But they're typically performed when the company believes their share prices are undervalued and would like to acquire them at their perceived discount.


I think the idea is that because there is money going out the door in a buyback, rational investors should value the stock that much lower. And this lowered valuation should balance exactly with the price increase due to increased demand. Not sure it works out like that in practice though.

Investors don't get to value shares, they get to sell them and Buy Backs increases the demand for shares which pushes the stock price up in the short-term at least.

A lot of the valuation of public companies are speculative based on their future potential earnings so a loss of unused capital shouldn't affect it too much, it's also a signal that the company believes their shares are currently undervalued, so they believe their Buy Backs are acquiring them at a discount.


When exactly does this pushing up of the stock price occur? When the buyback is announced? When it is actually executed? Sometime in between?

What if a company does buybacks on a predictable schedule over years?

It seems to me that if the pushing up is as predictable as you say it should be trivial to buy a bunch of shares right before the increase and sell them right after for an easy gain. You should get on that!


> When exactly does this pushing up of the stock price occur? When the buyback is announced? When it is actually executed? Sometime in between?

It depends on the size of the BuyBack and whether they're getting them at a discount, but it could go up at announcement as it could encourage other investors to buy shares early in expectation that the Buy Backs will push the price up, it will go up (depended on the size of Buy Back/Market Cap) during execution due to the increased demand.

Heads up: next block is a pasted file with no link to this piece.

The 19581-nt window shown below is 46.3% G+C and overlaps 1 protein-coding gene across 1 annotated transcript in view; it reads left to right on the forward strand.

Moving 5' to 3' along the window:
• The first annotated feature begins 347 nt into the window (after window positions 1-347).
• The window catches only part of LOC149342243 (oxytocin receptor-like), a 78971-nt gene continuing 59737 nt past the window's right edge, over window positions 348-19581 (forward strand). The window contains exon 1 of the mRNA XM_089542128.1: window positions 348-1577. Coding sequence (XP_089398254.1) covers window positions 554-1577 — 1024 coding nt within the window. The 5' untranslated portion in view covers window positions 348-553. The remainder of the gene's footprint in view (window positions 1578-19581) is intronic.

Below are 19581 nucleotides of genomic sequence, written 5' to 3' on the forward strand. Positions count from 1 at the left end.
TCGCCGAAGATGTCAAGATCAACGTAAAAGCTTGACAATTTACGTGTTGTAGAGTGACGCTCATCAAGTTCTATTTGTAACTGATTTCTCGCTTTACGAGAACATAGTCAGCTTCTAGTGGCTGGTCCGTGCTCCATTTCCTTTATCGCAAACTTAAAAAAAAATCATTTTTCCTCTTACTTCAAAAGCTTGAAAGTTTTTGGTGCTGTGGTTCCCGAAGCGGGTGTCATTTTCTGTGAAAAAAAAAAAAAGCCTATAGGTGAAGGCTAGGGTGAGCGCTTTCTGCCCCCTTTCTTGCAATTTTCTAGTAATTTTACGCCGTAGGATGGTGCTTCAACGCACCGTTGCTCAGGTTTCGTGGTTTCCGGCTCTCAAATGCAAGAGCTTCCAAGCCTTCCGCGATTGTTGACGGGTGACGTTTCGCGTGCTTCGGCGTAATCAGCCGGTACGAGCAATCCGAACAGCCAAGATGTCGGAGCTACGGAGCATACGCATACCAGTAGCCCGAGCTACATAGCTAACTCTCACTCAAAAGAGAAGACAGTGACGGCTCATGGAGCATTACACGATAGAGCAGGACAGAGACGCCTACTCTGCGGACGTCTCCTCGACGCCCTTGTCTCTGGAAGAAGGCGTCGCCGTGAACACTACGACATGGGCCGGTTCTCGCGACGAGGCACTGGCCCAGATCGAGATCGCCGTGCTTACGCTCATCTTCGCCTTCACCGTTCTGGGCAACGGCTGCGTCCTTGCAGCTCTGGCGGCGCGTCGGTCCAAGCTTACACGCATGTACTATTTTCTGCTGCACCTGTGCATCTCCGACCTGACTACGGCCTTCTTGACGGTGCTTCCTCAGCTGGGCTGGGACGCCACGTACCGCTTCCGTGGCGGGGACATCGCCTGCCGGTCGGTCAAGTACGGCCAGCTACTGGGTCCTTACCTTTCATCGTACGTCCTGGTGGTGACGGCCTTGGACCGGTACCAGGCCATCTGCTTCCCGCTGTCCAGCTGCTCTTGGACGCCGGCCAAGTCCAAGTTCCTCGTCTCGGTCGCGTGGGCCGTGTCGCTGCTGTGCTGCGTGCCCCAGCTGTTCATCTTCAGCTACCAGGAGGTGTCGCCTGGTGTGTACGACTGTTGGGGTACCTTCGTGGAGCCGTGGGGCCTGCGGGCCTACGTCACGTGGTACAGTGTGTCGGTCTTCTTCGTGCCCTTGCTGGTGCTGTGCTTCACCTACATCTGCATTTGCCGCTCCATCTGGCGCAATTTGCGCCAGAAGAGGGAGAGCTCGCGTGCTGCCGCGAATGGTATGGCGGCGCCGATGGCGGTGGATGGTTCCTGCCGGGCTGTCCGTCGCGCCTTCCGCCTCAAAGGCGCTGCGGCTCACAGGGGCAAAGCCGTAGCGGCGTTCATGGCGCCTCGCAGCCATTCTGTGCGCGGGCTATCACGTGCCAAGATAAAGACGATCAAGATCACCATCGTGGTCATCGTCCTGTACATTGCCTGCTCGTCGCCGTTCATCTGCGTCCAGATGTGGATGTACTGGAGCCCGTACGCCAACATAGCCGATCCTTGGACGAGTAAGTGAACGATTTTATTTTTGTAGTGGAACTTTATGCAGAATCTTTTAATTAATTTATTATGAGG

> What if a company does buybacks on a predictable schedule over years?

They're only going to perform Buy Backs when they think they're at a low valuation, when they have a high valuation they'll prefer to give out dividends or employ other effective use of capital like M&A to manufacture growth.

> It seems to me that if the pushing up is as predictable as you say it should be trivial to buy a bunch of shares right before the increase and sell them right after for an easy gain. You should get on that!

You don't get to know exactly when Buy Backs occur, they'll announce that they intend to perform purchase a certain amount of Buy Backs over a specified period and in the next Financial results they'll disclose how many Buy Backs they purchased during the period.


Except that companies seem to be bad a timing share buybacks [1]

Also your maths is slightly off. If the company uses $1bn to buy back stock, the company is now $1bn poorer. So whilst EPS etc will increase the assets per share may well decrease so I wouldn't necessarily expect the value of the outstanding stock to increase by $1 billion.

[1] http://www.barelkarsan.com/2010/12/buybacks-in-style-at-wron...


> Buying your own stock is like returning money to shareholders.

Right. Before, the shareholders have shares. Afterwards, they have shares and money. The total value has not changed at the moment of the operation (ignoring taxes, assuming infinity liquidity, that the information about the transaction was incorporated already in prices, etc.).

> It's effectively a dividend, by raising the stock price by the same amount they use to buy back stock.

It's effectively a dividend, but it's different in that the share price remains constant for a buyback and goes down for a dividend (again, in the ideal case).

With a dividend: Before, the shareholders have X shares. Afterwards, they have money and X shares (which have a price lower than before, to keep the total constant).

With a buyback: Before, the shareholders have X shares. Afterwards, they have money and Y shares (which have the same price as before, but there are less of them to keep the total constant).

> Like if they use $1 billion to buy back stock, the aggregate value of the outstanding stock should go up by $1 billion.

Nonsense. It's the other way around: the aggregate value of the outstanding stock should go down by $1 billion.

Where "should" applies only in the ideal case, sure, but there is no way at all to construct an argument where it "should go up by $1 billion".


This doesn't account for low information investors, though.

To buyback stock the company has to make an offer that enough investors are willing to sell. Once investors start to do so at these higher prices, the stock price goes up.

To the low information investor, this looks to them like the stock is worth even more than it was before, because it made money for them (on paper, at least).